When Joel Simkhai first launched Grindr in 2009, it quickly became the most popular app for queer guys to chat, meet, hook up, and date.
In the years that followed, he delighted in hearing about men who connected and even found love through the app.
But by the time he sold Grindr in 2018, it had become infamous for facilitating endless scrolling, faceless profiles, catfishes, scammers and toxic harassment.
Since then, the app has made several efforts to address these issues, but any regular Grindr user knows they haven’t disappeared. When reached for comment, Grindr’s current Global Head of Communications, Patrick Lenihan, responded that “While we’ll never stop working to deliver for our users, we are proud of what we’ve done, particularly in the past two years, to make Grindr a supportive platform where our community can freely and comfortably connect.”
Simkhai wanted to start from scratch and recently launched Motto, a new matchmaking app for queer men. He tells Queerty he hopes it can help undo some of the negative social shifts that Grindr helped create.
“I created [Grindr], you know, so I guess I’m responsible for what happens on Grindr to some extent. Under my watch, there were negative things,” Simkhai says, adding that most technology creates good and bad consequences.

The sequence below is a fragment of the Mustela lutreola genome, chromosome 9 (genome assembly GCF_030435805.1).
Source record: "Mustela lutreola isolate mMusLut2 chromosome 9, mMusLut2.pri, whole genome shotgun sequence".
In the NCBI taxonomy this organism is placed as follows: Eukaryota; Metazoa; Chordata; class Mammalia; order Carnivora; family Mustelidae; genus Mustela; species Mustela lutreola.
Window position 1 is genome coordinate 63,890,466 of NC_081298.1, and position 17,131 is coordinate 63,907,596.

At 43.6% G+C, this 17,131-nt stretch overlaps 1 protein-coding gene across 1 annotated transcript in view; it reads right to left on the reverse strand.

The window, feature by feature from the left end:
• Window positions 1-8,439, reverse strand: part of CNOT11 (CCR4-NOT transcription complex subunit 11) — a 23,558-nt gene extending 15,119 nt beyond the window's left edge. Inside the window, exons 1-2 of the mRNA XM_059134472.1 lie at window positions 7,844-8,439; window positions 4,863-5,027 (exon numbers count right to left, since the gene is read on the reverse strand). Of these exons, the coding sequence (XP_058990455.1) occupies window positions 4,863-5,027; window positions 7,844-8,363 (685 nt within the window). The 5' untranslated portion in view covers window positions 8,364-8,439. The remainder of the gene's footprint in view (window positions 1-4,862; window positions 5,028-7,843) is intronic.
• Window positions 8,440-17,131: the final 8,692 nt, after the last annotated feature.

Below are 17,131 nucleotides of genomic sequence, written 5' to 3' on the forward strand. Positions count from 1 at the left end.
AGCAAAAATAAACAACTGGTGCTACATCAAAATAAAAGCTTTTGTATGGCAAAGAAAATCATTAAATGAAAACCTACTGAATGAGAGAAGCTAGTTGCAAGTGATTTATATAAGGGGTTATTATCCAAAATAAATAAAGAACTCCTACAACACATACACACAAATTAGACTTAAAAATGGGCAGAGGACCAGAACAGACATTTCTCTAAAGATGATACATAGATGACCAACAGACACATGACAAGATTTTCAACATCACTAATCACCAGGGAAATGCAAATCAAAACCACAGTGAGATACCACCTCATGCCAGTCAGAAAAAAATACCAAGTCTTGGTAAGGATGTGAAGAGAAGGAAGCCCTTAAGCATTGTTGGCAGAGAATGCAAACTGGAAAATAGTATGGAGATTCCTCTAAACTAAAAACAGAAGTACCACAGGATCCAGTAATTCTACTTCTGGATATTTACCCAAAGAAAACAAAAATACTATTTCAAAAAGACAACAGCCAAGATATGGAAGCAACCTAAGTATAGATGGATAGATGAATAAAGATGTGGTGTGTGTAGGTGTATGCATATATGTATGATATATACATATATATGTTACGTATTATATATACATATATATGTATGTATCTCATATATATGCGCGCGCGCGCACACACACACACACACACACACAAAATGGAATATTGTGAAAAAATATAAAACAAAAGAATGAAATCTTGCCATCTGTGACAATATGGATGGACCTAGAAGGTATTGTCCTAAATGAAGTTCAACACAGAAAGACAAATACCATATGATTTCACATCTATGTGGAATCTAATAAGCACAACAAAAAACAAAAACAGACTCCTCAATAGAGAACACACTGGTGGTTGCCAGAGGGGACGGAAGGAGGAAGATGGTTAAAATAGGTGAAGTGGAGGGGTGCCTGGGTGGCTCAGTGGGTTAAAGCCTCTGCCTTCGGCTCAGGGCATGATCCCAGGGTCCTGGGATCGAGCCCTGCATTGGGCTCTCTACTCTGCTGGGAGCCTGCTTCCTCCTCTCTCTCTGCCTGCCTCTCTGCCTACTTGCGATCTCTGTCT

“I left five years ago, and I’ve got to say that a lot of these negative things [from the app] have kind of sat with me in a bad way, kind of sat on my conscious,” Simkhai says.
His departure also netted him a fortune — Simkhai reportedly walked away from the company with hundreds of millions of dollars.
“[At first, Grindr] really didn’t modify what you stated in your profile,” he explains. “We still had kind of a laissez-faire approach… a hands-off approach on how do we work, how people interact with each other, how the community would interact. And, kind of, my view was ‘Let the community manage itself… Who am I to tell anyone how to behave?’”
Simkhai admits that Grindr’s numerous profiles, chat interactions, and endless scrolling helped generate advertising revenue, but, he now says, “It creates a lot of negative behaviors when folks can completely, freely express themselves.”
“I recognize some of the negative externalities of something that I created and am not in a position to solve at Grindr anymore,” Simkhai says. “[One of my goals with] Motto is to create a product that is really built from the ground up with the knowledge of all these things, and with a commitment to try to stop it,” he says.
While developing Motto, Simkhai and his co-founder Alex Hostetler say they “used research and input from thousands of people and talked to many of them” to understand the unique principles and approaches people use in online matchmaking.